The Inland Northwest is home to a sizable and highly competitive community of Magic: The Gathering players
From a combination of nervousness, too little sleep and perhaps too much caffeine, Josh Mound's right hand trembles as he draws the top card off his deck. Across from him, leaning forward on his elbows, fingers pressed to temples, Mound's opponent bounces his leg restlessly.
What it's like to spend a night in the cold just to get a good seat for the Zags game
Scattered across the Gonzaga campus, students stand with their eyes glued to smartphones. Their fingers swipe down repeatedly to refresh their Twitter timelines.
Distilled: A shot of life
The Moezy Inn Tavern is the sort of dimly lit hole-in-the-wall joint where people know one another. They're here tonight because they're always here.
A sitcom-like script weakens this production
We in the Inland Northwest are spoiled by the quality of our amateur theater. None of the actors at the Civic (upstairs or down), The Blue Door, Ignite!, The Modern Coeur d'Alene or Stage Left see a cent from their performances, and yet we as audiences are treated time and time again to productions that fulfill, in whole or in part, professional-level expectations.
A welcome comeback, card deals and gaming to the beat
MUSIC | The wait is over, and it was definitely worth the nearly eight years between Modest Mouse's last album, 2007's We Were Dead Before the Ship Even Sank, and the band's new, full-length record, STRANGERS TO OURSELVES, which drops on March 3. Fans of the Issaquah, Wash.-founded rock group fronted by the hollering, guttural vocals of Isaac Brock should already be familiar with the first single, "Lampshades on Fire," which the band performed live during its most recent visit to Spokane in May 2011.
After more than a decade, the all-male version of the popular musical Nunsense returns to the Civic stage
For hundreds of years after the dawn of theater in ancient Greece, female roles were played by men. It wasn't until opera appeared in the late 17th century that the notion of women on stage became possible, then accepted, then customary.
The Northwest Bach Festival offers more concerts than ever before
There's a dapper, life-size cardboard cutout of Artistic Director Zuill Bailey floating around Spokane. Wherever the two-dimensional Bailey appears over the course of the two-week Northwest Bach Festival, you can expect an in-the-flesh Bailey "Flash-Bach!" cello performance later that day.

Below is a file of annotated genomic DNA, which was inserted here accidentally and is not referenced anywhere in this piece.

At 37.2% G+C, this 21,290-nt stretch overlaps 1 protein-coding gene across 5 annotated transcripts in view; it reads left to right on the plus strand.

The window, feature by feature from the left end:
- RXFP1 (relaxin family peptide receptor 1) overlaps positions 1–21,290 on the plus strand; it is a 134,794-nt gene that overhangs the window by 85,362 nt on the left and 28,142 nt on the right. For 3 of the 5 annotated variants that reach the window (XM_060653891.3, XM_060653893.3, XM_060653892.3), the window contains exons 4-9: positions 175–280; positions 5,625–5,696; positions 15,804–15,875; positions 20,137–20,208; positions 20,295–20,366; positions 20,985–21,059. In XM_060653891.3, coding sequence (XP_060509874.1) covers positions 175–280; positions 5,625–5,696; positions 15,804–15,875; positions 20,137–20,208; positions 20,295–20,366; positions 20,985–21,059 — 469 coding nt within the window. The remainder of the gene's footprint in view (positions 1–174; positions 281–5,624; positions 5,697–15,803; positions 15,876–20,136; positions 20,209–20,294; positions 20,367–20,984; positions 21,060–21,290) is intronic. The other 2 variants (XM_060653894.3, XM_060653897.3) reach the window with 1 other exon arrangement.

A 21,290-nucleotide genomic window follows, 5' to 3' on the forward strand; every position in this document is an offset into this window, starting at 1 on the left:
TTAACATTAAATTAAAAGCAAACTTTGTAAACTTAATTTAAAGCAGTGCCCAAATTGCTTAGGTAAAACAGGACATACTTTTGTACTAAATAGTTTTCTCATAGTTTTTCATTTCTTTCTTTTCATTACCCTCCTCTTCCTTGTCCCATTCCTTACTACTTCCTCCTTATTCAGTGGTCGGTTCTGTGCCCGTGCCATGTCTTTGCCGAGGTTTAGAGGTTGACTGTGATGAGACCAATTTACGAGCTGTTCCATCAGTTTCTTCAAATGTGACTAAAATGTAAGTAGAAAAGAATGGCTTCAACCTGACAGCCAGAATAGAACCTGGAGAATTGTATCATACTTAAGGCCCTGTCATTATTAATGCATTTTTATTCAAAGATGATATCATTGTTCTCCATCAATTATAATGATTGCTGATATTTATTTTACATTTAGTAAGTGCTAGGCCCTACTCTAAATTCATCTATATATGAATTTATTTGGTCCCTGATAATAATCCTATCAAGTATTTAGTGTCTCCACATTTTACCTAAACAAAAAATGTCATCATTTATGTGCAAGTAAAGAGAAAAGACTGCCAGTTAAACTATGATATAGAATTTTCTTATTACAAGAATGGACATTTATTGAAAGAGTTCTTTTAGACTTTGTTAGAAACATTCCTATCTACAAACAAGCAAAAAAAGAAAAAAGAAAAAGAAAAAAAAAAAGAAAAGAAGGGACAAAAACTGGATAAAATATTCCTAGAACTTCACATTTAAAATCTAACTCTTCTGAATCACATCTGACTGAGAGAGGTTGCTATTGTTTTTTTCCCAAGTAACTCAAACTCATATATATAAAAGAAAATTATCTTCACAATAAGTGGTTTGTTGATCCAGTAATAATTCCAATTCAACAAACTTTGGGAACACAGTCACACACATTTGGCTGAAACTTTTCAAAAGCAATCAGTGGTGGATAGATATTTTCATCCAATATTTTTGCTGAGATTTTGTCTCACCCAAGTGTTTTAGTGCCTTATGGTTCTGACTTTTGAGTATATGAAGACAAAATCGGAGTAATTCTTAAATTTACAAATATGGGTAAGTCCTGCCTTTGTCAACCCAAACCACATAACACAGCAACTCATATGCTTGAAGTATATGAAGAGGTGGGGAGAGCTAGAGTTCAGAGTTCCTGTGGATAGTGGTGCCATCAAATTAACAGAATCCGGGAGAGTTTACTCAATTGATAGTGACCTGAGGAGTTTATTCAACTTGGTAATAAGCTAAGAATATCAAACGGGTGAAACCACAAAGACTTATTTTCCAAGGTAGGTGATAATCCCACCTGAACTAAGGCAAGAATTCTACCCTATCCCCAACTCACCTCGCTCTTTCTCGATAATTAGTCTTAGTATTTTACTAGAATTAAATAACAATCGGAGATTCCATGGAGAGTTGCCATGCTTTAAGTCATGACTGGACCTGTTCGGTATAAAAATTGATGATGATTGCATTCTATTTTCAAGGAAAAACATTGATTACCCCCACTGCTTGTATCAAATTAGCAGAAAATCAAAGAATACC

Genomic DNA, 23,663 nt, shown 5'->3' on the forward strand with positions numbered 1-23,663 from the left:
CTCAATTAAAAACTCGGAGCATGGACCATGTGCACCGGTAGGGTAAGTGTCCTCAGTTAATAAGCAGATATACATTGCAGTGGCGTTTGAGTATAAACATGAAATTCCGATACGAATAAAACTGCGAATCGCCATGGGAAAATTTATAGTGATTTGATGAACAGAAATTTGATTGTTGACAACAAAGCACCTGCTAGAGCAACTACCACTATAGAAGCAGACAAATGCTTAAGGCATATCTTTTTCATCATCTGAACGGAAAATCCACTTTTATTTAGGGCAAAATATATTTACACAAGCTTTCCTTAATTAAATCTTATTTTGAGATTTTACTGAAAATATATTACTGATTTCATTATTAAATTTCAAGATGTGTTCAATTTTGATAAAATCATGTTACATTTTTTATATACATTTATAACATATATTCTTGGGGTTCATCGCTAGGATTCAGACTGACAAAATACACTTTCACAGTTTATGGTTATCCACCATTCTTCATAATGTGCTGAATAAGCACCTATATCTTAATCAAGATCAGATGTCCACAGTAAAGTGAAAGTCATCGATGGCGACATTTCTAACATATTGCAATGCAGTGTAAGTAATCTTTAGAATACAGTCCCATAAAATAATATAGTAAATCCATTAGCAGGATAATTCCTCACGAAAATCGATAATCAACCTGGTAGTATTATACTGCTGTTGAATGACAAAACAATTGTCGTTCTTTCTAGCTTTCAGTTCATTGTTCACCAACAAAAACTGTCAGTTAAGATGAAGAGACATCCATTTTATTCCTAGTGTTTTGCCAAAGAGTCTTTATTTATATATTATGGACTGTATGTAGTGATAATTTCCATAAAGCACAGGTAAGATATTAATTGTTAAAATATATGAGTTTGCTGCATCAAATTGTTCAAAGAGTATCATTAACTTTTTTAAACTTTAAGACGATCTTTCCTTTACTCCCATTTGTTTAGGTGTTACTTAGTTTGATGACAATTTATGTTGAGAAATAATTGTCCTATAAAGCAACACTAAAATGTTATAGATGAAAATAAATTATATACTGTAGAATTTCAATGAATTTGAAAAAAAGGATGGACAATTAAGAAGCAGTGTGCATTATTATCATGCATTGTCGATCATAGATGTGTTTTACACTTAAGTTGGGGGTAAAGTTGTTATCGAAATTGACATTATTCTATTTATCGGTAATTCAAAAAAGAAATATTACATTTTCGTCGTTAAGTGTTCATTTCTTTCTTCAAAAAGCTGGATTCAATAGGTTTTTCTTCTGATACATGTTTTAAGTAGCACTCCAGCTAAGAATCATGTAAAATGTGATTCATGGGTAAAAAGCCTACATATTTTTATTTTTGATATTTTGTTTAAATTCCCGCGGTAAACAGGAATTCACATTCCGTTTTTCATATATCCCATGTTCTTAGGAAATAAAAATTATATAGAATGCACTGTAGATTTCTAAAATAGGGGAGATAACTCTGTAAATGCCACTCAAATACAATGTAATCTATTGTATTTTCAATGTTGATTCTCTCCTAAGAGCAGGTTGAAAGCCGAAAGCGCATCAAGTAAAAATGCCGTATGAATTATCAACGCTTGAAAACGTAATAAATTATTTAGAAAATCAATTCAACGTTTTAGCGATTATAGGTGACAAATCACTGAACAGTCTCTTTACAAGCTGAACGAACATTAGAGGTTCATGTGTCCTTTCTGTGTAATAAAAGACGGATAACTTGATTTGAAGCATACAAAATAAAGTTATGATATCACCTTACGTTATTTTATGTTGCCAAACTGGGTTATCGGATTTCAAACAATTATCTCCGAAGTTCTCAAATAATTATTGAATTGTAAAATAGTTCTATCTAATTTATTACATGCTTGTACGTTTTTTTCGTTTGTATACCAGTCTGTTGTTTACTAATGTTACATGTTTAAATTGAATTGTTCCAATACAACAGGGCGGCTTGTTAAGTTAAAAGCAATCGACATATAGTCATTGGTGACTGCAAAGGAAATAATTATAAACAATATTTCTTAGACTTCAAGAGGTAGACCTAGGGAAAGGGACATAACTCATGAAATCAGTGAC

Of time and place: An ode to drinking local
When I'm drinking whiskey, I don't think about farmers or tractors or where the booze comes from. But I should, according to Don Poffenroth, co-owner of Spokane's Dry Fly Distilling.
One small strip of businesses can teach you to sew, quilt, act, paint, weave and play the bass
On a cold January evening, a half-dozen people have gathered for the first time on the stage of the Blue Door Theatre. "Zip!" shouts a blonde woman who introduced herself earlier as Super Sherrie.
Author Cindy Hval finds love in the Greatest Generation
Cindy Hval writes love stories. Not werewolf-and-vampire tales or the stuff of Lifetime movies, but actual love stories.
Psychoscience podcast, spring style, and the queen of rap
PODCAST | Hey public radio nerds: Looking for a new podcast to fill the void that Serial left behind? Try INVISIBILIA ("all the invisible things" in Latin), which debuted at the end of January, about the unseen forces affecting human behavior.
Sex and science collide in Stage Left's locally written new comedy
Playwright Sandra Hosking has toiled at the trade long enough to know a few things about getting her work from the page to the stage. Keep it short.
Reflecting on the financial — and emotional — toll of student loans
Elizabeth Miller tracks her worth with the app on her phone. She watches as each student loan payment affects her economic standing, her value in society.
The Spokane Symphony delivers the classically creepy Psycho score
Jorge Luis Uzcátegui heard Psycho before he saw it. He listened to the film's iconic score and read it on paper to the point that he had a good idea what the movie was about, he says.
Watching Jimmy McGill break bad
We now all know how Walter White became Heisenberg, and we had one hell of a ride on the way to finding out. Now Breaking Bad masterminds Vince Gilligan and Peter Gould are going to show us how Jimmy McGill became Saul Goodman, and the ride should be no less rewarding.
Surreal sitcom, Game of Thrones game, enlightening podcast
TV | Imagine Louis C.K.'s Louie, but as, you know, an actual comedy. MAN SEEKING WOMAN (FXX, Wednesdays, 10:30 pm) brings an absurdist, sketch-comedy sensibility to the modern dating world.